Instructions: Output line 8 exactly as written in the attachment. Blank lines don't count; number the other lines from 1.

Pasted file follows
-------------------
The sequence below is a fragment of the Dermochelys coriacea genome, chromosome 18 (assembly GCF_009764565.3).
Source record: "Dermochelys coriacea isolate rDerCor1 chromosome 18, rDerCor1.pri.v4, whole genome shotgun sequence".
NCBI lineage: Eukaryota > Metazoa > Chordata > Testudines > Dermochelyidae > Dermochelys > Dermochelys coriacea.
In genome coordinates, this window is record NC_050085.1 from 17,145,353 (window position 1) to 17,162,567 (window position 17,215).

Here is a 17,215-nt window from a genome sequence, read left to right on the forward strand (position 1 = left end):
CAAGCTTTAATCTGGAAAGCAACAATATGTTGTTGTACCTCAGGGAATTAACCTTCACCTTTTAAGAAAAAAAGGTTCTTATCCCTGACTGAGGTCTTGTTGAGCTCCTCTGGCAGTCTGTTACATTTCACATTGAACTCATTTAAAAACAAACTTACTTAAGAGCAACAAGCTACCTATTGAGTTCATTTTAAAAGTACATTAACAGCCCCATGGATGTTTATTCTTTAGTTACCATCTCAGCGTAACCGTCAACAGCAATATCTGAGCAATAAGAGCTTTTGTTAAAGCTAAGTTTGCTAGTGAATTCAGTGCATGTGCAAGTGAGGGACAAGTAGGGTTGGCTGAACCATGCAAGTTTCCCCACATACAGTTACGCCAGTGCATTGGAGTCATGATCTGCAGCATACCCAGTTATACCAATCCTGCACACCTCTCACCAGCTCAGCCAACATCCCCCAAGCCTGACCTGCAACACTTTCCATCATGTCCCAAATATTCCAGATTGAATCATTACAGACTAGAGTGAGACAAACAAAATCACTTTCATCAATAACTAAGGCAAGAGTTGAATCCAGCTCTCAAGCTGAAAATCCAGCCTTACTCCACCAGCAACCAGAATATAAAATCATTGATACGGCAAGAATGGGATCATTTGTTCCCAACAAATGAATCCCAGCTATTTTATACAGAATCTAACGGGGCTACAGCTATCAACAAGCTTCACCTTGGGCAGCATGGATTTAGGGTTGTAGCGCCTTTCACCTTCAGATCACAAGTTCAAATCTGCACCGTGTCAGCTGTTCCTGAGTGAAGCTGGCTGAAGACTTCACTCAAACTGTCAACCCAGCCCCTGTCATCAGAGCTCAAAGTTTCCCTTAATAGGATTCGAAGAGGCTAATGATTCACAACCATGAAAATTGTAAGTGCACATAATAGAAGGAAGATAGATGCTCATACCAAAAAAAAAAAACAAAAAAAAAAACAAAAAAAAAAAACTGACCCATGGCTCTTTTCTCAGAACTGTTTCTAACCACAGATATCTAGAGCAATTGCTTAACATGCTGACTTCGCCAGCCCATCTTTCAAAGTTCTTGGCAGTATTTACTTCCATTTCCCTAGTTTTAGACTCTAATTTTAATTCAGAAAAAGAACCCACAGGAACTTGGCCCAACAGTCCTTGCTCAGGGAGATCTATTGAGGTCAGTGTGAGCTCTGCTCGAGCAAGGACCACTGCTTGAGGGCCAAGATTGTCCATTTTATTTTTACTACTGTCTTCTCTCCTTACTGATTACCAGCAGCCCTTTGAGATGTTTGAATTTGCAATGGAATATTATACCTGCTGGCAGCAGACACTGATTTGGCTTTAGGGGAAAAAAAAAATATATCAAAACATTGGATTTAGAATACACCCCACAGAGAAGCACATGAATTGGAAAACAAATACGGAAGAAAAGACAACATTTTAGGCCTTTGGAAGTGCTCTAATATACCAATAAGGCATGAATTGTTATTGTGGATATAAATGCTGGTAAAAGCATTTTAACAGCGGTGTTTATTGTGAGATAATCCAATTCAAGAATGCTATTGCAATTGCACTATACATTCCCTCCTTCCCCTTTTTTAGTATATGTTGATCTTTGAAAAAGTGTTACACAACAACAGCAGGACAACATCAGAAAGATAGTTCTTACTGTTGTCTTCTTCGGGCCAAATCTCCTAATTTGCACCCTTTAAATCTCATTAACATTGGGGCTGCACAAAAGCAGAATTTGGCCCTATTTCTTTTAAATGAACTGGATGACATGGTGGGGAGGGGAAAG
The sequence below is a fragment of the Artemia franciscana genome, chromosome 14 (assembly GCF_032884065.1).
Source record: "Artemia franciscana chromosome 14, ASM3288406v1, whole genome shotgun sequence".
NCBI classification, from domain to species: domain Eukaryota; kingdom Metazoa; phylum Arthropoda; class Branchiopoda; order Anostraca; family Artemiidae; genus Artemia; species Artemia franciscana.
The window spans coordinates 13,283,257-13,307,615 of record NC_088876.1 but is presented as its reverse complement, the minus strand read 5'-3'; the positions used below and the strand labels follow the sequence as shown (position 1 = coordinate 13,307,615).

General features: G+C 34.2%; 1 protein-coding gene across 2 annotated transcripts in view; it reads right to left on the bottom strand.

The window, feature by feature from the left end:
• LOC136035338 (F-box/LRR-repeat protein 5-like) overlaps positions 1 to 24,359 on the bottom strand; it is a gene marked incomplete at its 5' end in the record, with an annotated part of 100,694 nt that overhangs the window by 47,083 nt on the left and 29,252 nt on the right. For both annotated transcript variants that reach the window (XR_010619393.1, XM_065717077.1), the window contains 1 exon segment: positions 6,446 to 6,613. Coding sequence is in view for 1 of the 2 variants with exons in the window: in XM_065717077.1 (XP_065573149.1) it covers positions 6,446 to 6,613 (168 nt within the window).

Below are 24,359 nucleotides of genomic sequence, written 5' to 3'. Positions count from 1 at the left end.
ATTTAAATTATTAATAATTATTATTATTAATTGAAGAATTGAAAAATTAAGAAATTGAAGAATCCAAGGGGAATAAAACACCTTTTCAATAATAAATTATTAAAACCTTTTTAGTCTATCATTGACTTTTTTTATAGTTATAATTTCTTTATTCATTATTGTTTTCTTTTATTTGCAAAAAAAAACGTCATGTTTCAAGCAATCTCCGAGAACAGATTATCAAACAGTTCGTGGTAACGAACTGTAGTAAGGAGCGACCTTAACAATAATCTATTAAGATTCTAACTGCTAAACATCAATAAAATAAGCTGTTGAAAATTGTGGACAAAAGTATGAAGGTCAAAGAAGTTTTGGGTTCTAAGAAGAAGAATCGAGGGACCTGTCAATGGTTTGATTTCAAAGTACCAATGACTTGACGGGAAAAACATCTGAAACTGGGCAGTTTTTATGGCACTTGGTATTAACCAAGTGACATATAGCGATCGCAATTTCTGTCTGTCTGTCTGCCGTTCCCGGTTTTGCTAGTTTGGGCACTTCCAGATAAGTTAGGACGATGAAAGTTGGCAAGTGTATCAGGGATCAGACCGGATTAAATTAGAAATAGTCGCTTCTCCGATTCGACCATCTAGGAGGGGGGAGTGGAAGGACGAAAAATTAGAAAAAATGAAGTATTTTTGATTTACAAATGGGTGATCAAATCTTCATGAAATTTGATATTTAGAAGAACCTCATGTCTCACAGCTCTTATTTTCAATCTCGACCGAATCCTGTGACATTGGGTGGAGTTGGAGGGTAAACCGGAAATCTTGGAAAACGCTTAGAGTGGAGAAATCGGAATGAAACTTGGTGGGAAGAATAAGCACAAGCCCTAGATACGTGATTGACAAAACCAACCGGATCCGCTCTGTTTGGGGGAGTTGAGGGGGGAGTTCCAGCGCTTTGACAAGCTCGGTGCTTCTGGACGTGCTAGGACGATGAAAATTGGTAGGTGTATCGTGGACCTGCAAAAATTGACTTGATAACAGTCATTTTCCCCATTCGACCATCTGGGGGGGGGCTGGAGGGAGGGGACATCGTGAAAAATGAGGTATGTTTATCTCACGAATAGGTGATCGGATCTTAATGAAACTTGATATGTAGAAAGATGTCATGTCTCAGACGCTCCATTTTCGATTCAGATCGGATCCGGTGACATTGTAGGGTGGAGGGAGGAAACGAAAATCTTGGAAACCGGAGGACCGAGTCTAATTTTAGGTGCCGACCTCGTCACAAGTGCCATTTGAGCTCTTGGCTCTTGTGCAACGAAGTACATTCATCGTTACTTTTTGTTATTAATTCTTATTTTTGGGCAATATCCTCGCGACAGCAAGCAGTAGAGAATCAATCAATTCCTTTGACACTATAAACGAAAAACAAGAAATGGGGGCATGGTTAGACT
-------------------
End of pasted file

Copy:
Source record: "Artemia franciscana chromosome 14, ASM3288406v1, whole genome shotgun sequence".